Children on the Edge is a Chichester based charity that works to support some of the worlds' most marginalised children, living in some of the toughest situations.
The charity was co-founded in 1990 by Bishop Luffa graduate and Chichester resident, Rachel Bentley and the late Dame Anita Roddick.
After witnessing the appalling conditions in Romanian orphanages first hand, Dame Anita Roddick mobilised her company, The Body Shop International, based in Littlehampton, to help.
The Body Shop, sent supplies and a small group of volunteers, to help three orphanages in the remote village of Halaucesti. Rachel Bentley, a 23-year-old law graduate from Chichester, was one of these volunteers, and together, they sparked the response that created Children on the Edge, which exists to this day to support some of the most marginalised children around the world.
As we approach what would have been the late Dame Anita Roddick's 80th birthday, we take a look back at our history and what sparked Anita and her company, The Body Shop to co-found Children on the Edge in 1990. Rachel Bentley, our CEO talks about Anita in those early days, describing how The Body Shop and Children on the Edge are still working to create brighter futures for children around the world to this day.
Children on the Edge are delighted to give a little wonder with The Body Shop this festive season, funding over 195,000 days of education for refugee children.
Children on the Edge is delighted to be partnering with The Body Shop this festive season. Every time you buy a gift from The Body Shop, (in-store, online or from your local Body Shop at Home consultants) you’ll be creating brighter futures for refugee children around the globe. This Christmas The Body Shop will be donating to Children on the Edge from the sale of every pre-filled gift, hoping to raise up to £100,000. This support will help to fund over 195,000 days of education for refugee children across Uganda, Bangladesh and Lebanon.
Back To Our Roots in Romania
As Children on the Edge work with partners to respond to the needs of Ukrainian refugees arriving in Romania, we have found ourselves going back to our roots; now working with Ukrainian refugee children without parental care, living in state run institutions.
Hundreds of thousands of Ukrainians have been fleeing the Russian invasion in their country and crossing the borders into Romania and Moldova where our local partner organisations are providing food, clothing, shelter and support. With more refugees expected, they need urgent funds to help support more families.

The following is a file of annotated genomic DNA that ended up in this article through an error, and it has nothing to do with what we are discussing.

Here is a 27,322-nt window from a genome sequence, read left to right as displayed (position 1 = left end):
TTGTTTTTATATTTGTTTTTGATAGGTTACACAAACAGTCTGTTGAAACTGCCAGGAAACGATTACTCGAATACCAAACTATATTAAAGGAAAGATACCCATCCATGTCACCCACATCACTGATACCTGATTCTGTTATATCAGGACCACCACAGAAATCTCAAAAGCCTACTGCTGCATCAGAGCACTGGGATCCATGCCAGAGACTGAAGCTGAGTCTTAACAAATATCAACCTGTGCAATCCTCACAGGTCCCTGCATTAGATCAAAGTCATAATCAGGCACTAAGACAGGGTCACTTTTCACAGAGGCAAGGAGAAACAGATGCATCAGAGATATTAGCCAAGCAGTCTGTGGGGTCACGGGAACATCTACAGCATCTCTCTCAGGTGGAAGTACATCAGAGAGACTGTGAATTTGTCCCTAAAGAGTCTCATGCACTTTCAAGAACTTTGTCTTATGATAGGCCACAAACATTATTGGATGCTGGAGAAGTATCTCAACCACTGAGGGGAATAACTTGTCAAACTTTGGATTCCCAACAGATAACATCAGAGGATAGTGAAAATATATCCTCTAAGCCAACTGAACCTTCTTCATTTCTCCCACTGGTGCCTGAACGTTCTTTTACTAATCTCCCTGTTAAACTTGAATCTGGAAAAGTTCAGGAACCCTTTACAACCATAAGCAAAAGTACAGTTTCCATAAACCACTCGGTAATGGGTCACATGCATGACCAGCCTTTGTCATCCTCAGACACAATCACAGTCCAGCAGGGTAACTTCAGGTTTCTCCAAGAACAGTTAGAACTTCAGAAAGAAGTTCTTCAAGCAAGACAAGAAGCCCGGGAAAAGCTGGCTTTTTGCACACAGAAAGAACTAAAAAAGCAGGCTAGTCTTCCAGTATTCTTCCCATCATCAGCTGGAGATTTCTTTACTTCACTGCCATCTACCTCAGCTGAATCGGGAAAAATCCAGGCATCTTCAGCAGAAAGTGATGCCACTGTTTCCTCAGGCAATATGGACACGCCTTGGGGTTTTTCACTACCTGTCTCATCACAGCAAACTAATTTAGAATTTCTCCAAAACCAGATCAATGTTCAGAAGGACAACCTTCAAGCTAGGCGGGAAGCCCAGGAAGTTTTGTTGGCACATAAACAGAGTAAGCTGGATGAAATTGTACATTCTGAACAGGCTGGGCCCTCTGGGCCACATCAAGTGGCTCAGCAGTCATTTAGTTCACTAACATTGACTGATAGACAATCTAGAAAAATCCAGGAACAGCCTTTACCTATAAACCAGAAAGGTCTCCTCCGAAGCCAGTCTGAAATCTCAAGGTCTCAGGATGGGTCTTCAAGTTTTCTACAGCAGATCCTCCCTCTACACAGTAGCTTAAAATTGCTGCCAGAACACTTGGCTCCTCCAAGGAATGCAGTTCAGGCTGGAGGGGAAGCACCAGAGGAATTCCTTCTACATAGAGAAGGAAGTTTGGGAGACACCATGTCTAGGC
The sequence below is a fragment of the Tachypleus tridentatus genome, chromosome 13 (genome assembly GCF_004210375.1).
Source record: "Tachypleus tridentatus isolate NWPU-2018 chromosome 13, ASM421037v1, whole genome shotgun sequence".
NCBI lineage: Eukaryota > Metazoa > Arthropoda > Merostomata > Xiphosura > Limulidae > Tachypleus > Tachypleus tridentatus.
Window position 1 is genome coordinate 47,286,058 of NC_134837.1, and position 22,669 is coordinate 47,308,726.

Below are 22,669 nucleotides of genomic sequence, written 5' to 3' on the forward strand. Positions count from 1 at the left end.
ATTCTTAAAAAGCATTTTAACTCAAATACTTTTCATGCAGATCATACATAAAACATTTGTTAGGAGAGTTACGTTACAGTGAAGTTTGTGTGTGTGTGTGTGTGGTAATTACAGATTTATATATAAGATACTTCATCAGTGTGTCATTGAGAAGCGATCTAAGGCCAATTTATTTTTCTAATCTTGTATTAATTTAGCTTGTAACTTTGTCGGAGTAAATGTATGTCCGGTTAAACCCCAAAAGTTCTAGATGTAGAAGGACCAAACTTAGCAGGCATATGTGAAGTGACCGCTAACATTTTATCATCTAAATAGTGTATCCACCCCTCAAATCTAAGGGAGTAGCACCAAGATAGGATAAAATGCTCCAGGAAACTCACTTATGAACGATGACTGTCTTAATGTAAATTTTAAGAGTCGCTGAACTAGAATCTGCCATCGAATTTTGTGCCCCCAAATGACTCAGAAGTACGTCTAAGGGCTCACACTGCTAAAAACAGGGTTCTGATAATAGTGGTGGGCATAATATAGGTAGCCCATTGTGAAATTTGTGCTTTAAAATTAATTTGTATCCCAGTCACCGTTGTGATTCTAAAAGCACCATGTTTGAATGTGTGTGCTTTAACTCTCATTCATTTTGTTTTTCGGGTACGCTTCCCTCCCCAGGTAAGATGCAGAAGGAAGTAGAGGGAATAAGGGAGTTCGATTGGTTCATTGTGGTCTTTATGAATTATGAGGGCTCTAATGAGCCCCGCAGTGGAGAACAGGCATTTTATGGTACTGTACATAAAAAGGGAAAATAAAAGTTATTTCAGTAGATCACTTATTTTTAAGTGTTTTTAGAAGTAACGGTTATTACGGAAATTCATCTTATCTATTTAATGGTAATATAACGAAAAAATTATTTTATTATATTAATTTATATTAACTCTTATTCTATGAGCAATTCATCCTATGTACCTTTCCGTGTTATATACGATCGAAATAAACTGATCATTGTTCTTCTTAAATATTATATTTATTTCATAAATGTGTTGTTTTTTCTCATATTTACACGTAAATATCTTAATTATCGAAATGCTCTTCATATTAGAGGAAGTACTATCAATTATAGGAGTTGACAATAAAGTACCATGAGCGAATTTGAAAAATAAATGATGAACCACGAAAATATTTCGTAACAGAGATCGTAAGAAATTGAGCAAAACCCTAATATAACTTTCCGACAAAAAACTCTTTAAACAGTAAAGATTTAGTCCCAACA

Please donate to our appeal and support Ukrainian refugee families.
Children on the Edge supporter, Ani Evans, did something special to celebrate her ‘big’ birthday and set up a Birthday Fundraiser on Facebook recently. She set a target of £500 - ‘£10 for every year of my life!’ she said.
Ani not only met her target, she absolutely smashed it, and has raised £741 so far - an amazing achievement. One that will make a huge difference to our work around the world with vulnerable children.
Could you use your birthday to make a difference and fundraise for Children on the Edge?
We're taking a look back to our history, and will be sharing memories from our early work in the 1990's and early 2000's as part of a #ThrowbackThursday series.
Rachel Bentley, our International Director describes a memory from 1999 that makes her smile:
Children on the Edge were part of the effort to help refugees from Kosovo residing in Albania during the Kosovan conflict. The people we were helping were spread out across difficult terrain, scattered across different temporary camps. It was summer and the temperature was in the high 30’s often reaching 40 degrees.
The issue all of the organisations were facing in the camps was sanitation. To prevent the spread of disease in such a setting, a solution needed to be found so that the refugees could wash themselves. They were living in remote locations with no water or facilities. Also, it was important to not spend a lot of money on building expensive infrastructure within these camps as it was likely in a few months the refugees would return home to Kosovo.
We came up with the idea of mobile shower and sanitation units. The company, Elliott helped us make these to specification, they were towed by land rovers and visited each camp every two days.
Money was not wasted on expensive infrastructure and these mobile units followed the people back to Kosovo where they were used in the village of Cabra that was completely destroyed during the war. They provided washing facilities for the community as they literally rebuilt their lives from scratch.
Our mobile shower units, providing hot showers (with on tap Body Shop shower gel!) became famous within the refugee population and many a tale was told of them long after the crisis.
It’s one of my favourite memories (and in 26 years I have a lot!) because it’s a great example of an innovative, bespoke solution to a specific problem, thinking outside of the box. As a smaller, more agile charity we were able to move fast and still rely on that skill in all of our projects today.